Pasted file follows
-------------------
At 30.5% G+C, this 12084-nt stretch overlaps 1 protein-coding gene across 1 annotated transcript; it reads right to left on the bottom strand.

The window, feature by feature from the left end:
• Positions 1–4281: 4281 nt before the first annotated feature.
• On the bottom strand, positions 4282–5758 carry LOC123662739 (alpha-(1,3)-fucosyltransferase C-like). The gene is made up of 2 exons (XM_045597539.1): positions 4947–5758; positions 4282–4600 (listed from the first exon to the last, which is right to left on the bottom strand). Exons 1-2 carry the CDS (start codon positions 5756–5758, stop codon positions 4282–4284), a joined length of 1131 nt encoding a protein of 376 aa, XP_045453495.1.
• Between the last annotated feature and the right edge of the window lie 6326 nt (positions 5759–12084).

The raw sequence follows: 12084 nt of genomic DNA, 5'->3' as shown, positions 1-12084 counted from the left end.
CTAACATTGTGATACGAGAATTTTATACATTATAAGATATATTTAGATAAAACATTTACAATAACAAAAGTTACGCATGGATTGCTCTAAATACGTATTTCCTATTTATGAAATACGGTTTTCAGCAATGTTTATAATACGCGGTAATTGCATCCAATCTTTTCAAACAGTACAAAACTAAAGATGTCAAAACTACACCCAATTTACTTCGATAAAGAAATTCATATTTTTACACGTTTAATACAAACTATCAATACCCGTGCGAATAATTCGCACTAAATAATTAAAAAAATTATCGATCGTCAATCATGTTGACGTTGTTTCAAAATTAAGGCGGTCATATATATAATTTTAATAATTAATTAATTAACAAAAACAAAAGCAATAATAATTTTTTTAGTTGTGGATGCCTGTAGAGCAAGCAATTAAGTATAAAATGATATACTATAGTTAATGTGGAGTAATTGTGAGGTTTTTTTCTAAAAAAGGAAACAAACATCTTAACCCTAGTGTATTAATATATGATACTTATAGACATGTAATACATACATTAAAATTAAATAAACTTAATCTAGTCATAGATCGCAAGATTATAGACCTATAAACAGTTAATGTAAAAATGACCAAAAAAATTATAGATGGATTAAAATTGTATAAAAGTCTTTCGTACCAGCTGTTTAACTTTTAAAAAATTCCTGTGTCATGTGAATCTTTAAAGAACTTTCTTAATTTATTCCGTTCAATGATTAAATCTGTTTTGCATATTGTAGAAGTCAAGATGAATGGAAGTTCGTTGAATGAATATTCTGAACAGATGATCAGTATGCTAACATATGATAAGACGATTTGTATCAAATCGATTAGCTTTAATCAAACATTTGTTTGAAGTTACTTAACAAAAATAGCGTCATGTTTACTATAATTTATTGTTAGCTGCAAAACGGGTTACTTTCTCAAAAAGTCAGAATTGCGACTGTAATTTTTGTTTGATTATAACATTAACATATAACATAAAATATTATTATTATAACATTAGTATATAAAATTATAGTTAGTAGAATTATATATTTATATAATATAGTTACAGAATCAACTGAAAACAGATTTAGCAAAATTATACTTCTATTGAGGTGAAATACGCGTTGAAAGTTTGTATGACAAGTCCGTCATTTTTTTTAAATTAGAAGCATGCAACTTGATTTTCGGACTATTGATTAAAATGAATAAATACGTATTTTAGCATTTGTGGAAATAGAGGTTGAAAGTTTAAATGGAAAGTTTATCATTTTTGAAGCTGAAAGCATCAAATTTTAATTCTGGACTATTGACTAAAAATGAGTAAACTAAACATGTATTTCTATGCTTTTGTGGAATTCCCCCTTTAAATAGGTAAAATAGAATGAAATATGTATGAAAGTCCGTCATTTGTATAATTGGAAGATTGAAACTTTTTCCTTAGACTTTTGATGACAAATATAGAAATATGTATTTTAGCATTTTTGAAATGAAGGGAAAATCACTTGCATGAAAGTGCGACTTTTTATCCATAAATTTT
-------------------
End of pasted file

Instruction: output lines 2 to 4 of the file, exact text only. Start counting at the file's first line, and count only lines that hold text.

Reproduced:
The window, feature by feature from the left end:
• Positions 1–4281: 4281 nt before the first annotated feature.
• On the bottom strand, positions 4282–5758 carry LOC123662739 (alpha-(1,3)-fucosyltransferase C-like). The gene is made up of 2 exons (XM_045597539.1): positions 4947–5758; positions 4282–4600 (listed from the first exon to the last, which is right to left on the bottom strand). Exons 1-2 carry the CDS (start codon positions 5756–5758, stop codon positions 4282–4284), a joined length of 1131 nt encoding a protein of 376 aa, XP_045453495.1.